It’s a very soft, flexible dough. Nowadays I do use the bread machines, but it’s a breeze to make by hand AND rolls like a dream.

    In recent years I have taken to making challah rolls. After the dough is finished I put small pieces into muffin tins (one is a KA Muffin Square pan), let them rise until doubled, then bake for about 20-30 minutes at 350. Easy to do and easy to serve. I can even fridge some of the dough in a plastic bag and bake another batch the next day.

    Reply
  19. Nicki

    Hi PJ,

    I’m wondering if it’s possible to add cinnamon chips and make this in the lidded bread pan you sell…I’d love to make a perfectly square french toast with this!

    Don’t see why not, Nicki – my only caveat would be if you add, like, 1 cup of chips, it might turn out to be too much dough for the pan… just not sure. You might want to make the dough, take out maybe 3/4 cup of it, then stir in the chips. Make the little piece of dough into a roll and bake it separately. Let me know how it turns out – sounds SO yummy… PJH

    Reply
  20. Nicki

    Thanks PJ! I’m gonna try it. Maybe this summer you can teach us how to make Hawaiian sweet bread? And then Hawaiian sweet bread with coconut surup? Ohhhh, Hawaii, I miss you!

    Reply
  21. luv2cook

    I linked back to this on my blog as I had to make it as soon as I saw it. Mine when cut looks much darker then yours yet the outside was the same. I wonder if I need top lower the temp in my oven? I LOVE kaf and try a ton of the things you guys highlight as it all looks so good!!!!

    Maybe your honey is darker? Hard to say what makes it darker… I don’t think oven temp. would account for a darker inside. Glad you’re enjoying this blog- PJH

    Reply
  22. debbie jo

    Has anyone tried onion rolls made from challah dough? My Lithuanian Bubbie made these at the same time as challah, and my brother and I would sneak them from the kitchen while they were cooling on Fridays. Saute a diced onion in oil (chicken schmaltz if you have the nerve) and let them cook till soft over a very low fire. Make flat rolls out of challah dough (think burger buns) and brush the tops of each with the onion/oil. Bake as for challah. Your kitchen will smell like heaven for days!

    Debbie Jo, that sounds wonderful! But I’m wondering, do the onions burn? That’s always been my problem with onion rolls. I wonder if you took the challah dough and somehow folded some of the onions inside, baked most of the way, then brushed with oil/onions at the end, so they didn’t blacken? PJH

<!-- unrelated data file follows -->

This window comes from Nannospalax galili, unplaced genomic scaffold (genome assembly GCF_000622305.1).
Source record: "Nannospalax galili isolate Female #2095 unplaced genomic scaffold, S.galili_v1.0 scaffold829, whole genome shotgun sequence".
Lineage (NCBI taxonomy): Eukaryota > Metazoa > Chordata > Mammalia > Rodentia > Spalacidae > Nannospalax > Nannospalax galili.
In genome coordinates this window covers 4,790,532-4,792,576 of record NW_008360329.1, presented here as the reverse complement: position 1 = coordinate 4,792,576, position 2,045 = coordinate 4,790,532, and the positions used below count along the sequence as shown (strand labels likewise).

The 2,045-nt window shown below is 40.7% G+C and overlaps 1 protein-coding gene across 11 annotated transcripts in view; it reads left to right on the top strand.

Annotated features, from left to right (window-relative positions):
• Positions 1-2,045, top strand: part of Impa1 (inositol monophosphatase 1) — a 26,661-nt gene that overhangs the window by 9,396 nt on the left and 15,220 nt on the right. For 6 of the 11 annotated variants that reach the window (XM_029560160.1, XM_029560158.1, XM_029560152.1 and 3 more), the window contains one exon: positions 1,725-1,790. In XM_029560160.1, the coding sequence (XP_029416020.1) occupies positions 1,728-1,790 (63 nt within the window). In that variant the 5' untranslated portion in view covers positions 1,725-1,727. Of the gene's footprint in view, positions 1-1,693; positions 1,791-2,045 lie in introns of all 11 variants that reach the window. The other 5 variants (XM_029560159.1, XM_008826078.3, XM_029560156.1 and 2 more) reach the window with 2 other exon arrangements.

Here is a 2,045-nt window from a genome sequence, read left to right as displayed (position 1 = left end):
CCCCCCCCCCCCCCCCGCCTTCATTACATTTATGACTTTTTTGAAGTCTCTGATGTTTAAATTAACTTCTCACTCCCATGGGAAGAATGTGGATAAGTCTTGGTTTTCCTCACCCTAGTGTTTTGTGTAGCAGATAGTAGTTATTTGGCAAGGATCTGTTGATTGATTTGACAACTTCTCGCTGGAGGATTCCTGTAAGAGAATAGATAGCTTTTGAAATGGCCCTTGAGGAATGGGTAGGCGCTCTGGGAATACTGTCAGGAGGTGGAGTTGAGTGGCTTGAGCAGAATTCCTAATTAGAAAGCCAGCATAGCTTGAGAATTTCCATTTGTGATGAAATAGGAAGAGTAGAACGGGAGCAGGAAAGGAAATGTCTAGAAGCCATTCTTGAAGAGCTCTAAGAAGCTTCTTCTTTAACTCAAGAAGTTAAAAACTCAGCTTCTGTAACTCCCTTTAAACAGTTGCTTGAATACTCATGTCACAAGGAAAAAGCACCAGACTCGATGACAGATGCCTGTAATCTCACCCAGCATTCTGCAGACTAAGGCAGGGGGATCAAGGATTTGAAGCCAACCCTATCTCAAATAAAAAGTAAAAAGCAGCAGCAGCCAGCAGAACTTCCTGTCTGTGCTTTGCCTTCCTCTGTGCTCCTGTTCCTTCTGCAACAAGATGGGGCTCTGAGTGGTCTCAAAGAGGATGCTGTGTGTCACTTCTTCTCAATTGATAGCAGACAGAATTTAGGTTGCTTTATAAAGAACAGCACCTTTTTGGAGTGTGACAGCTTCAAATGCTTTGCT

Reply
    1. Randy Kaplan

      I dice my onions – I use two medium or one giant onion – pretty finely, and saute it slowly over low-medium heat, with one teaspoon salt, as Debbie Jo’s bubbie instructs, until translucent but not browned. I spoon out three generous serving spoons of onion. Reserve two. Spread the third spoon of onions on a foil sheet and sprinkle lightly with poppy seeds and breadcrumbs, and let them toast to dark brown while continuing to prepare the rolls. Mix about 1/4 tsp. poppy seeds and 1/2 tsp, bread crumbs to the reserved two spoonfuls of onions, and spread on wax paper or parchment. I mix the larger portion of the onion with two generous teaspoons of poppy seeds and one generous teaspoon of caraway seeds (substituting fennel or dill seeds if you prefer that flavor profile optional), and 2 tablespoons of bread crumbs and saute another minute or so. That larger portion, split in half, is what you will spread on the divided-in-two-halves rolled-out and squared-off challah dough (18 by 10 inches), then folding bottom third up and top third down so you have two 18×3 rolls, Spread and press the reserved two spoons of onion and seeds onto the tops of the rolls, and then sprinkle the toasted portion for color. Then cut each roll into six pieces and let rise on parchment-lined baking sheets, and let rise 45-60 minutes in warm part of the kitchen, brush risen rolls with egg wash, and bake in 350 degree preheated oven 10-12 minutes until mottled brown. Remove to cooling rack for 10-15 minutes and serve. The onions will not burn, inside or out, but the toasty dark browned onions are the ultimate finishing touch.